Culturing cells on microfabricated ECM substrates allowed us to control cytoskeletal polarity and FA position, which enabled us to predict where lamellipodia were likely to form when cells were stimulated by a soluble motility factor. Using this system, we were able to detect uncoupling of membrane extension from spatial cues and to analyze the role of paxillin subdomains in this motile response. Normal mouse and human fibroblasts plated on single cell-sized, square FN islands formed large FAs primarily in corner regions and preferentially extended lamellipodia from adjacent sites in response to PDGF. In contrast, paxillin-deficient cells formed more and smaller FAs as well as lamellipodia along the cell periphery, with little spatial preference. These results indicate that paxillin is involved in both promoting membrane extension near FAs, as well as suppressing lamellipodia formation at distant sites.
In addition to showing that paxillin is critical for spatially coupling regions of cell distortion and sites of FA assembly to sites where new lamellipodia will form, we found that the N- and C-termini of paxillin play opposing, but complementary, roles in this process (). The N-terminus is critical for suppressing lamellipodia formation and maintaining directional persistence, while the C-terminus actively promotes lamellipodia formation. An unexpected finding was that paxillin mutation also affects the formation of dorsal CDRs, as well as lateral membrane extensions. Most importantly, these studies revealed that in addition to regulating directional migration in 2D, paxillin is a critical mediator of ECM invasion and migration in 3D, and this more complex response correlates with formation of CDRs in 2D cultures.
Phenotypes of paxillin mutants (MEFs).
Cells migrating on ECM substrates that vary in the mechanical compliance (flexibility) move in the direction in which they exert the highest traction forces 
. In square-shaped cells, traction forces are concentrated in corner regions 
, likely due to positive feedback between geometric constraints and contractility-dependent assembly of FAs 
. In addition to containing high concentrations of signaling molecules, FAs may be “permissive zones” for membrane extension in that actin-driven protrusions are not blocked by cortical actin (due to stress fiber insertions). In support of this hypothesis, myosin-mediated cortical tension has been shown to inhibit branching in endothelial cells, and inhibition of myosin II subjacent to the plasma membrane can induce localized membrane protrusion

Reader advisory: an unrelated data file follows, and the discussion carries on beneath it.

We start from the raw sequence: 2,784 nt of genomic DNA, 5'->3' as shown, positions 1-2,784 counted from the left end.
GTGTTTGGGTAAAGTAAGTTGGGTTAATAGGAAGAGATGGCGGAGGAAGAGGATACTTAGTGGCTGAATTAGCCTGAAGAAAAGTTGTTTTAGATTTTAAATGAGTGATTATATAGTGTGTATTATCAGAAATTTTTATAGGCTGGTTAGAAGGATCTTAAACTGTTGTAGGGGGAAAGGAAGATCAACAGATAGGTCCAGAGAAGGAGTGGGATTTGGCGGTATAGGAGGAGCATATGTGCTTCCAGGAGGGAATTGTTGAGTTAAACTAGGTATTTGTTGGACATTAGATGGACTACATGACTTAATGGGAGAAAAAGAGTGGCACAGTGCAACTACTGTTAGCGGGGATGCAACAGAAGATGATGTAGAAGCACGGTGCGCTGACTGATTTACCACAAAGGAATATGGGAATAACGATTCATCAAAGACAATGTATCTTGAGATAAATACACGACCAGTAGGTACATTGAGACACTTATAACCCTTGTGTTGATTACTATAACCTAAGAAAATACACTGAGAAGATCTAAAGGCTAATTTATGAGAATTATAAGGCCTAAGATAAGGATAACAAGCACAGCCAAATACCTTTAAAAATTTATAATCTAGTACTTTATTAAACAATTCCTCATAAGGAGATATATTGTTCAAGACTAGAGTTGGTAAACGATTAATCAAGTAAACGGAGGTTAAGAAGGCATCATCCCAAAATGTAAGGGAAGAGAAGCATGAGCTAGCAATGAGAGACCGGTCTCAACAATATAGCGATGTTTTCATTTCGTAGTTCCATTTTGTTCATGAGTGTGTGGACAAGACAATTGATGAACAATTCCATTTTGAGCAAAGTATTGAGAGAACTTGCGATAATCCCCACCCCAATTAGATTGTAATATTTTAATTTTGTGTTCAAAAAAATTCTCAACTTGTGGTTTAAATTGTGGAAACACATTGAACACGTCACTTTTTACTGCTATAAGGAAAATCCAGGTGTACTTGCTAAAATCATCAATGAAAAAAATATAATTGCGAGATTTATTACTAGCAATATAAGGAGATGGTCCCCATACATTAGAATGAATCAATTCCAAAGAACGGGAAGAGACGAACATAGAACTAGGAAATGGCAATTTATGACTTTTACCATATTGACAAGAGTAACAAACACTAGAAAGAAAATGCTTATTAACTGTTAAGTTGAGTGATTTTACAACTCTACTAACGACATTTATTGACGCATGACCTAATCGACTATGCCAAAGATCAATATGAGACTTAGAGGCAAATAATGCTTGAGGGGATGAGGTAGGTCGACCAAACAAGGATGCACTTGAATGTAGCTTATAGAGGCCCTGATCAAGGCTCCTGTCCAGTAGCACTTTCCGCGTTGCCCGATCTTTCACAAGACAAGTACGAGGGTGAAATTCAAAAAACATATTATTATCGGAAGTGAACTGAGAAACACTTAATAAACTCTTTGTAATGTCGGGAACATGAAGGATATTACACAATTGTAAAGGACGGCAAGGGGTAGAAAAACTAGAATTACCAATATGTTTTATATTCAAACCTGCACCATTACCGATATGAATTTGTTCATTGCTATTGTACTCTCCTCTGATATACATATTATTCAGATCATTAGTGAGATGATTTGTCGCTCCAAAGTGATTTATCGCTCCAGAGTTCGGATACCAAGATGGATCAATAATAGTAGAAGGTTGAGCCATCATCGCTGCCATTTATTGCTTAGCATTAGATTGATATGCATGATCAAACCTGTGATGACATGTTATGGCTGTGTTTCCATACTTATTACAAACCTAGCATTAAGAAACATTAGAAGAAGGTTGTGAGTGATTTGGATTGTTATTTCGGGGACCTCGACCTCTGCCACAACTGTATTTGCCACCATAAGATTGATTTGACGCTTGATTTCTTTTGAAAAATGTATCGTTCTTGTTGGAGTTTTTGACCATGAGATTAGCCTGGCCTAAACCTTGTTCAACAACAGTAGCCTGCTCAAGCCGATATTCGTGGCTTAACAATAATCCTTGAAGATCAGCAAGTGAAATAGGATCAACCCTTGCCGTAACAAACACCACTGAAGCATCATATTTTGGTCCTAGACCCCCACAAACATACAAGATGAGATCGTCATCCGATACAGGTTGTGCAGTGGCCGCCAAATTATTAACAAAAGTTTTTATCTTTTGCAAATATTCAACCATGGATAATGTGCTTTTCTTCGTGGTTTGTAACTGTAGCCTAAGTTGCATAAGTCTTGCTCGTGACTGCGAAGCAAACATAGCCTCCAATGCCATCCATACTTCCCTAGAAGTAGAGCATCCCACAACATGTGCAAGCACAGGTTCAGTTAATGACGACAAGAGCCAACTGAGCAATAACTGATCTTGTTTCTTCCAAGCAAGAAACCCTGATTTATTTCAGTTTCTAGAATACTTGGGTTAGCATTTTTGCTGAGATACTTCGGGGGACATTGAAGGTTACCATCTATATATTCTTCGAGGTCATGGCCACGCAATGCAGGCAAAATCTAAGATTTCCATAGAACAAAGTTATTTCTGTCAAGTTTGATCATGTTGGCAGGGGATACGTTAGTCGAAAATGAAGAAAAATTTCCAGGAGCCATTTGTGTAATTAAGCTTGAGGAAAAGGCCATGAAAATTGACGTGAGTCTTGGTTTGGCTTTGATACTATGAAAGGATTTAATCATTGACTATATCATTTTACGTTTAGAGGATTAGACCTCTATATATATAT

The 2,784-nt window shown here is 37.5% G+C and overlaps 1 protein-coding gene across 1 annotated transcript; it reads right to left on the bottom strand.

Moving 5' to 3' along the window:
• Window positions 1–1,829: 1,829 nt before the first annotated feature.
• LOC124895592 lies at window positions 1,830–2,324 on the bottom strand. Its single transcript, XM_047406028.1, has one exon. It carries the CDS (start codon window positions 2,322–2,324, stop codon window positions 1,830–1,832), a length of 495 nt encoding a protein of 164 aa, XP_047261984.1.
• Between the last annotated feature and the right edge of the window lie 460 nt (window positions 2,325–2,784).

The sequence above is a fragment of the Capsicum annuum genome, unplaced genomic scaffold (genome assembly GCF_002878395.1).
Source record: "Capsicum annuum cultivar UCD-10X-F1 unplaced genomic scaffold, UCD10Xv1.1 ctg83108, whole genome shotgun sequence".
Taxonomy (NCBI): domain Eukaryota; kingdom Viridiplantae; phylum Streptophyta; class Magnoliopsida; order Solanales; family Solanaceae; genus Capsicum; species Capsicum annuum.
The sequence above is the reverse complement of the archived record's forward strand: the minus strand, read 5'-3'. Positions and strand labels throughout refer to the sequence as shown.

At early time-points after PDGF stimulation (5–10 min), cells with and without paxillin formed both dorsal and lateral membrane extensions. This suggests that paxillin is not required for the initial burst of actin-driven ruffling in response to growth factor stimulation, and that this early process may be molecularly distinct from later rounds of lamellipodia formation. We also found that pax −/−cells and cells expressing the paxN truncation mutant had a greater propensity to form CDRs on their apical membranes than pax+ or paxC cells. CDRs frequently form over the leading edges of motile cells and contain many of the same protein components as lamellipodia (e.g., actin, Arp2/3, vinculin, paxillin; Fig. S2B
, C and D); however, they have been shown to be structurally and biochemically distinct protrusive structures 
, which is consistent with our findings.
Although many paxillin domains have been studied, little is known about the conformation of paxillin in vivo
. Vinculin in FAs undergoes a conformational change that relieves an intramolecular association between the head and tail regions, exposing protein-protein interaction domains that are hidden in the cytosolic form 
. Like vinculin, paxillin may adopt different conformations upon FA recruitment that expose or sequester various protein-interaction sites, which could explain the complex effects of the truncation mutants on the formation of different protrusive structures. It is possible that the different effects of the paxN and paxC truncation mutants are due to exposure of binding domains that are usually only available in specific subcellular contexts (e.g. in FAs versus the cytosol). The paxN and paxC truncation mutants may thus act as “dominant negatives”, sequestering proteins away from other binding partners, or “dominant positives” that can interact with proteins that normally would be unavailable in a given subcellular context.